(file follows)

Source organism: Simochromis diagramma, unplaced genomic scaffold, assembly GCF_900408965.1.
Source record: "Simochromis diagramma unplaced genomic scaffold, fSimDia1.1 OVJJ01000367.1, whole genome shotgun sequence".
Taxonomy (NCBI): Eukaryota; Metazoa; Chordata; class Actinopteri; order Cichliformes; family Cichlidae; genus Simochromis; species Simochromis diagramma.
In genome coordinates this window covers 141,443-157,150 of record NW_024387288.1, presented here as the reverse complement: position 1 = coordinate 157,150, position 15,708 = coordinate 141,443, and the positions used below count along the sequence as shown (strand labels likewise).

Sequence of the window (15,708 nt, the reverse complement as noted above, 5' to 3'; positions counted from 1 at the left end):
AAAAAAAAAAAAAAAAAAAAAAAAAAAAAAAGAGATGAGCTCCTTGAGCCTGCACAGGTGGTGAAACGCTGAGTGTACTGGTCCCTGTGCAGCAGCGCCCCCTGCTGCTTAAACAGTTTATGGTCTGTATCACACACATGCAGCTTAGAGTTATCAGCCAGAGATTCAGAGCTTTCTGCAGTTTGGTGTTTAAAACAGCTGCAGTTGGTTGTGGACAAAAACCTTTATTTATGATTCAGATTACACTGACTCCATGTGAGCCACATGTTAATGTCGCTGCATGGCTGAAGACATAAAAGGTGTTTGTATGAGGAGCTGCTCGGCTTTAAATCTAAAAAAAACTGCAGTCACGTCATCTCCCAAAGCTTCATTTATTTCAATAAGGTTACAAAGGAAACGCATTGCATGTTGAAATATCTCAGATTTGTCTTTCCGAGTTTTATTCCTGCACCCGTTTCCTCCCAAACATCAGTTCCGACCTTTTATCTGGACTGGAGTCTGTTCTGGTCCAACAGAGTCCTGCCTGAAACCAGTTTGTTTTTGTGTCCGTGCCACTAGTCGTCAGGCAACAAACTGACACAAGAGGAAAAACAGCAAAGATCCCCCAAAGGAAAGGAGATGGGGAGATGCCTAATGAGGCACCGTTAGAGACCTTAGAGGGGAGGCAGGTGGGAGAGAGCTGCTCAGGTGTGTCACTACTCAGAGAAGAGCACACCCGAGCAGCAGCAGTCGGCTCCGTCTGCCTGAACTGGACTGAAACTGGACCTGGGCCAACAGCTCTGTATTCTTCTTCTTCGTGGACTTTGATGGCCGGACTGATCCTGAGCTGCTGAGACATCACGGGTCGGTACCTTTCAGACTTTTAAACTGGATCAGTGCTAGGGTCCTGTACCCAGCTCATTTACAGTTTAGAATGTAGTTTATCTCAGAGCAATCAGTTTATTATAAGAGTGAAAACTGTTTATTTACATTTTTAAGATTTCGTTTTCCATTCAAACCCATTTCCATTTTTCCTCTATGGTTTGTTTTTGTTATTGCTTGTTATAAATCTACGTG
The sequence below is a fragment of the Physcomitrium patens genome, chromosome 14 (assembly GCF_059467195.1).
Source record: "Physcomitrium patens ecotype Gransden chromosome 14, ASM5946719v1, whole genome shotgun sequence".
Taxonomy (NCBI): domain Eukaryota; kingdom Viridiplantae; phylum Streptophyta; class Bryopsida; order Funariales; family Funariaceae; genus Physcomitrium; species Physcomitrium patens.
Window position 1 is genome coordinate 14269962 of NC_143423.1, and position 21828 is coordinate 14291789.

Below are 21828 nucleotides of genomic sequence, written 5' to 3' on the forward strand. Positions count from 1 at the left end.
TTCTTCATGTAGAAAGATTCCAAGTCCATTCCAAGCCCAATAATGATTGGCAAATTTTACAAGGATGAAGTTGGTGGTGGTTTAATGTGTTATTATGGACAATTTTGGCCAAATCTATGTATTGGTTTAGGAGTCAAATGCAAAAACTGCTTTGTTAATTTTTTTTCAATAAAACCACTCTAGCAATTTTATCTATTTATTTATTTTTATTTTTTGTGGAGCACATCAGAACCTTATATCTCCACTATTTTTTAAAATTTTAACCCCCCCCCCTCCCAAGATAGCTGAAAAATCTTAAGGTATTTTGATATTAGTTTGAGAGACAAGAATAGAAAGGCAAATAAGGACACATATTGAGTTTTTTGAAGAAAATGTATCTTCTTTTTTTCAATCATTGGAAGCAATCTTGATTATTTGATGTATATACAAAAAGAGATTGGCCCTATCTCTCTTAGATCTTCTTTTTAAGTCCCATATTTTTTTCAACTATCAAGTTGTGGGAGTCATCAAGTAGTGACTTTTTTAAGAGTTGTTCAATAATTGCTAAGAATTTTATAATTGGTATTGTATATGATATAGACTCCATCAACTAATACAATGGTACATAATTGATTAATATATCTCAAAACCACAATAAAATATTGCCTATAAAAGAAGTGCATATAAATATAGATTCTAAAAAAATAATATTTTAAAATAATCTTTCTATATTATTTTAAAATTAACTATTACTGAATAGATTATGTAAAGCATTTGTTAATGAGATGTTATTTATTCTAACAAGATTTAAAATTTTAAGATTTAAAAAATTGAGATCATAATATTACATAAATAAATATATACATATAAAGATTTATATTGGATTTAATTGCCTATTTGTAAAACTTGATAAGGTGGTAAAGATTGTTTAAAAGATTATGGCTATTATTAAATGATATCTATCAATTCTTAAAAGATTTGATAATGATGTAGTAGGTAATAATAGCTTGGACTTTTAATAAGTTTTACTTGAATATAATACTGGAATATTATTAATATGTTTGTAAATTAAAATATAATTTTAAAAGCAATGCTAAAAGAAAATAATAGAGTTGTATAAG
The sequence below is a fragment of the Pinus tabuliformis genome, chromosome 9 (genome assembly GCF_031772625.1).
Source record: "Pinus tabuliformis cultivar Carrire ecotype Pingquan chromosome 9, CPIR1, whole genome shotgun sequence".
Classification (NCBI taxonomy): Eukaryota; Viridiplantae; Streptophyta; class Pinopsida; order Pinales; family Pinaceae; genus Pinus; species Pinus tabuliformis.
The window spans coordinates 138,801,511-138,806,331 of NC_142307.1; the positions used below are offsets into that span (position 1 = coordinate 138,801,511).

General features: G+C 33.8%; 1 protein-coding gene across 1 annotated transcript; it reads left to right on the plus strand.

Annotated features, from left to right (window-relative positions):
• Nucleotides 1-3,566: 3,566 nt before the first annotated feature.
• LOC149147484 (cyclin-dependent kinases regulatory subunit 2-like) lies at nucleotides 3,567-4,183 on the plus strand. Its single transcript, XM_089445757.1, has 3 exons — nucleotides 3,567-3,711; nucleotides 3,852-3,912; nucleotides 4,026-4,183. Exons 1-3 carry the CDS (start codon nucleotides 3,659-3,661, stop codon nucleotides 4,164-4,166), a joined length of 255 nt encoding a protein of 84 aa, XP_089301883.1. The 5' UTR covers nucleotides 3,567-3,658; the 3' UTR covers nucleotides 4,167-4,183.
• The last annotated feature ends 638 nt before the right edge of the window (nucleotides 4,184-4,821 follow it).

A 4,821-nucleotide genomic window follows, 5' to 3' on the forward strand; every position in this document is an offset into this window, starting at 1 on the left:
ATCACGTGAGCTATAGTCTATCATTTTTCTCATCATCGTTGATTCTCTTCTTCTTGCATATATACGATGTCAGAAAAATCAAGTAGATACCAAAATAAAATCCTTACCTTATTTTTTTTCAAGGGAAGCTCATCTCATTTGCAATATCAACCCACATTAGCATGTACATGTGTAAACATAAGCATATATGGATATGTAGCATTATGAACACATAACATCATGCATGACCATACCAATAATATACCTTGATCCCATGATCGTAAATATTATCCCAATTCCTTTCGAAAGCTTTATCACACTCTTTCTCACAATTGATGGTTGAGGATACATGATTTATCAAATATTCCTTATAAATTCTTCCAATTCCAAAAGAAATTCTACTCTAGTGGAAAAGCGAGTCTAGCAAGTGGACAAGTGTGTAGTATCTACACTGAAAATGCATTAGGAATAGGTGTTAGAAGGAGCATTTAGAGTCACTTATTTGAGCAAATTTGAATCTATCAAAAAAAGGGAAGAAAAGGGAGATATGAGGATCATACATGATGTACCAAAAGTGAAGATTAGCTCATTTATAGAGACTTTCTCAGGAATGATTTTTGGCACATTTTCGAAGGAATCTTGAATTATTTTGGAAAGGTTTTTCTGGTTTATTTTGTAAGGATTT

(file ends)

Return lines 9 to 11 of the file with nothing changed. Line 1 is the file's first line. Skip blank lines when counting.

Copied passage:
Taxonomy (NCBI): domain Eukaryota; kingdom Viridiplantae; phylum Streptophyta; class Bryopsida; order Funariales; family Funariaceae; genus Physcomitrium; species Physcomitrium patens.
Window position 1 is genome coordinate 14269962 of NC_143423.1, and position 21828 is coordinate 14291789.

Below are 21828 nucleotides of genomic sequence, written 5' to 3' on the forward strand. Positions count from 1 at the left end.